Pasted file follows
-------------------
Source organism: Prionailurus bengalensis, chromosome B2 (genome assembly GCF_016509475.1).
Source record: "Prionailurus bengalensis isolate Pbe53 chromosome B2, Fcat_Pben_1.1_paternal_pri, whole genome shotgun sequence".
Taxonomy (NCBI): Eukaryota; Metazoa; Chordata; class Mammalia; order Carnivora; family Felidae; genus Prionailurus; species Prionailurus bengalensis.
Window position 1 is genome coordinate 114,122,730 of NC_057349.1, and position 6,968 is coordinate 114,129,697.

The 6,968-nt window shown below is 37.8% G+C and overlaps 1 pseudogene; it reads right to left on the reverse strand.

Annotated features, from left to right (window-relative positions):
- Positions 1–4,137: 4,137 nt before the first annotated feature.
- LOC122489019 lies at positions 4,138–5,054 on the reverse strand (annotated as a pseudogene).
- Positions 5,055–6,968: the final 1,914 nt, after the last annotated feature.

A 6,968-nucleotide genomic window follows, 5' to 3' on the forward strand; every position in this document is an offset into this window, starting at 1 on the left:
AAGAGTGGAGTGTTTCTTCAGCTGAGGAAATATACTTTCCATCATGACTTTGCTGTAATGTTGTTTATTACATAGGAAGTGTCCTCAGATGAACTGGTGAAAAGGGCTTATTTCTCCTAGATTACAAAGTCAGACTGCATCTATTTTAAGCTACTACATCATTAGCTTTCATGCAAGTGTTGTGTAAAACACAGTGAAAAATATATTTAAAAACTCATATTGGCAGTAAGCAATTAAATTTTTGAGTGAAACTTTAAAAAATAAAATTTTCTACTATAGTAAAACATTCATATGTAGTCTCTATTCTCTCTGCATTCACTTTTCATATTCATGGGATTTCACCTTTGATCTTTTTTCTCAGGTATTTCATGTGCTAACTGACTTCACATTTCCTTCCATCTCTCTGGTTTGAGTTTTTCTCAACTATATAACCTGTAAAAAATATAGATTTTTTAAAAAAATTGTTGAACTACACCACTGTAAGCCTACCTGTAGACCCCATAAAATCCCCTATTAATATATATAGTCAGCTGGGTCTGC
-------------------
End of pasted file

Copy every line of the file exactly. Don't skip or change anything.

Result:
Source organism: Prionailurus bengalensis, chromosome B2 (genome assembly GCF_016509475.1).
Source record: "Prionailurus bengalensis isolate Pbe53 chromosome B2, Fcat_Pben_1.1_paternal_pri, whole genome shotgun sequence".
Taxonomy (NCBI): Eukaryota; Metazoa; Chordata; class Mammalia; order Carnivora; family Felidae; genus Prionailurus; species Prionailurus bengalensis.
Window position 1 is genome coordinate 114,122,730 of NC_057349.1, and position 6,968 is coordinate 114,129,697.

The 6,968-nt window shown below is 37.8% G+C and overlaps 1 pseudogene; it reads right to left on the reverse strand.

Annotated features, from left to right (window-relative positions):
- Positions 1–4,137: 4,137 nt before the first annotated feature.
- LOC122489019 lies at positions 4,138–5,054 on the reverse strand (annotated as a pseudogene).
- Positions 5,055–6,968: the final 1,914 nt, after the last annotated feature.

A 6,968-nucleotide genomic window follows, 5' to 3' on the forward strand; every position in this document is an offset into this window, starting at 1 on the left:
AAGAGTGGAGTGTTTCTTCAGCTGAGGAAATATACTTTCCATCATGACTTTGCTGTAATGTTGTTTATTACATAGGAAGTGTCCTCAGATGAACTGGTGAAAAGGGCTTATTTCTCCTAGATTACAAAGTCAGACTGCATCTATTTTAAGCTACTACATCATTAGCTTTCATGCAAGTGTTGTGTAAAACACAGTGAAAAATATATTTAAAAACTCATATTGGCAGTAAGCAATTAAATTTTTGAGTGAAACTTTAAAAAATAAAATTTTCTACTATAGTAAAACATTCATATGTAGTCTCTATTCTCTCTGCATTCACTTTTCATATTCATGGGATTTCACCTTTGATCTTTTTTCTCAGGTATTTCATGTGCTAACTGACTTCACATTTCCTTCCATCTCTCTGGTTTGAGTTTTTCTCAACTATATAACCTGTAAAAAATATAGATTTTTTAAAAAAATTGTTGAACTACACCACTGTAAGCCTACCTGTAGACCCCATAAAATCCCCTATTAATATATATAGTCAGCTGGGTCTGC